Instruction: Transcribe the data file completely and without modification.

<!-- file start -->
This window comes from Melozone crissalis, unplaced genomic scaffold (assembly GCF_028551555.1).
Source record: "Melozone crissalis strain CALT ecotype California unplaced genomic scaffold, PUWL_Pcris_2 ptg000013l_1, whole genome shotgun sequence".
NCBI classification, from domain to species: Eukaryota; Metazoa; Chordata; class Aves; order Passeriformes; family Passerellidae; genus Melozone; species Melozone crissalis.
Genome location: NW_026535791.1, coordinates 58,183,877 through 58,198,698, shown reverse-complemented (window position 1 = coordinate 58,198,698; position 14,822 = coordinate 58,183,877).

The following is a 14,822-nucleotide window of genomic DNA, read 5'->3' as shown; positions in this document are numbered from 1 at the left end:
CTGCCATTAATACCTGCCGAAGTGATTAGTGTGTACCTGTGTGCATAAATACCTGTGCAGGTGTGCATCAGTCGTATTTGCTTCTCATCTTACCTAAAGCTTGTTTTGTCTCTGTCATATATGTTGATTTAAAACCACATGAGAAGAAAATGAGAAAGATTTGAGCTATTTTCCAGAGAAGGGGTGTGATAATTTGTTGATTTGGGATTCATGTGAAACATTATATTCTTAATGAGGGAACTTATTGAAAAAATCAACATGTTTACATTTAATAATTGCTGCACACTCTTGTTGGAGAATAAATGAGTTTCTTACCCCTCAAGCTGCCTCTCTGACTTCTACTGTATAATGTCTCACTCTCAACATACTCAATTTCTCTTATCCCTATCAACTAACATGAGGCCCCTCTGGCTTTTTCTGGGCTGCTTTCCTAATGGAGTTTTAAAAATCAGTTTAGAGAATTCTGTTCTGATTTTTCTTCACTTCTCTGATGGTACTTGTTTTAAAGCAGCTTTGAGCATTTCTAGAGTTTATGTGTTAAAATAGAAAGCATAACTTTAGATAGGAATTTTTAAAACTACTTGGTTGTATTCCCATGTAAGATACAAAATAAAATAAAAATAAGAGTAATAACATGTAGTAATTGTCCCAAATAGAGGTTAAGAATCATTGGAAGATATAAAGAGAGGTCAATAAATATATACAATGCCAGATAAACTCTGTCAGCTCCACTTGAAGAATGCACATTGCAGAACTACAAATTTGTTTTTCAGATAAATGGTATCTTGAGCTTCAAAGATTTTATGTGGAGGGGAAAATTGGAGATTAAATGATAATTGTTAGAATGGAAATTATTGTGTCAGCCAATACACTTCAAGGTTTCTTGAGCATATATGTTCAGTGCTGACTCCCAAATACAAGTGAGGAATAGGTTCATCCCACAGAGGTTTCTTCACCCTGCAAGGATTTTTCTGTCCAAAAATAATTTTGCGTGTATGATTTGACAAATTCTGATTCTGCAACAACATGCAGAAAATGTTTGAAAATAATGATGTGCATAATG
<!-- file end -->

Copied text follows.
This window comes from Melozone crissalis, unplaced genomic scaffold (assembly GCF_028551555.1).
Source record: "Melozone crissalis strain CALT ecotype California unplaced genomic scaffold, PUWL_Pcris_2 ptg000013l_1, whole genome shotgun sequence".
NCBI classification, from domain to species: Eukaryota; Metazoa; Chordata; class Aves; order Passeriformes; family Passerellidae; genus Melozone; species Melozone crissalis.
Genome location: NW_026535791.1, coordinates 58,183,877 through 58,198,698, shown reverse-complemented (window position 1 = coordinate 58,198,698; position 14,822 = coordinate 58,183,877).

The following is a 14,822-nucleotide window of genomic DNA, read 5'->3' as shown; positions in this document are numbered from 1 at the left end:
CTGCCATTAATACCTGCCGAAGTGATTAGTGTGTACCTGTGTGCATAAATACCTGTGCAGGTGTGCATCAGTCGTATTTGCTTCTCATCTTACCTAAAGCTTGTTTTGTCTCTGTCATATATGTTGATTTAAAACCACATGAGAAGAAAATGAGAAAGATTTGAGCTATTTTCCAGAGAAGGGGTGTGATAATTTGTTGATTTGGGATTCATGTGAAACATTATATTCTTAATGAGGGAACTTATTGAAAAAATCAACATGTTTACATTTAATAATTGCTGCACACTCTTGTTGGAGAATAAATGAGTTTCTTACCCCTCAAGCTGCCTCTCTGACTTCTACTGTATAATGTCTCACTCTCAACATACTCAATTTCTCTTATCCCTATCAACTAACATGAGGCCCCTCTGGCTTTTTCTGGGCTGCTTTCCTAATGGAGTTTTAAAAATCAGTTTAGAGAATTCTGTTCTGATTTTTCTTCACTTCTCTGATGGTACTTGTTTTAAAGCAGCTTTGAGCATTTCTAGAGTTTATGTGTTAAAATAGAAAGCATAACTTTAGATAGGAATTTTTAAAACTACTTGGTTGTATTCCCATGTAAGATACAAAATAAAATAAAAATAAGAGTAATAACATGTAGTAATTGTCCCAAATAGAGGTTAAGAATCATTGGAAGATATAAAGAGAGGTCAATAAATATATACAATGCCAGATAAACTCTGTCAGCTCCACTTGAAGAATGCACATTGCAGAACTACAAATTTGTTTTTCAGATAAATGGTATCTTGAGCTTCAAAGATTTTATGTGGAGGGGAAAATTGGAGATTAAATGATAATTGTTAGAATGGAAATTATTGTGTCAGCCAATACACTTCAAGGTTTCTTGAGCATATATGTTCAGTGCTGACTCCCAAATACAAGTGAGGAATAGGTTCATCCCACAGAGGTTTCTTCACCCTGCAAGGATTTTTCTGTCCAAAAATAATTTTGCGTGTATGATTTGACAAATTCTGATTCTGCAACAACATGCAGAAAATGTTTGAAAATAATGATGTGCATAATG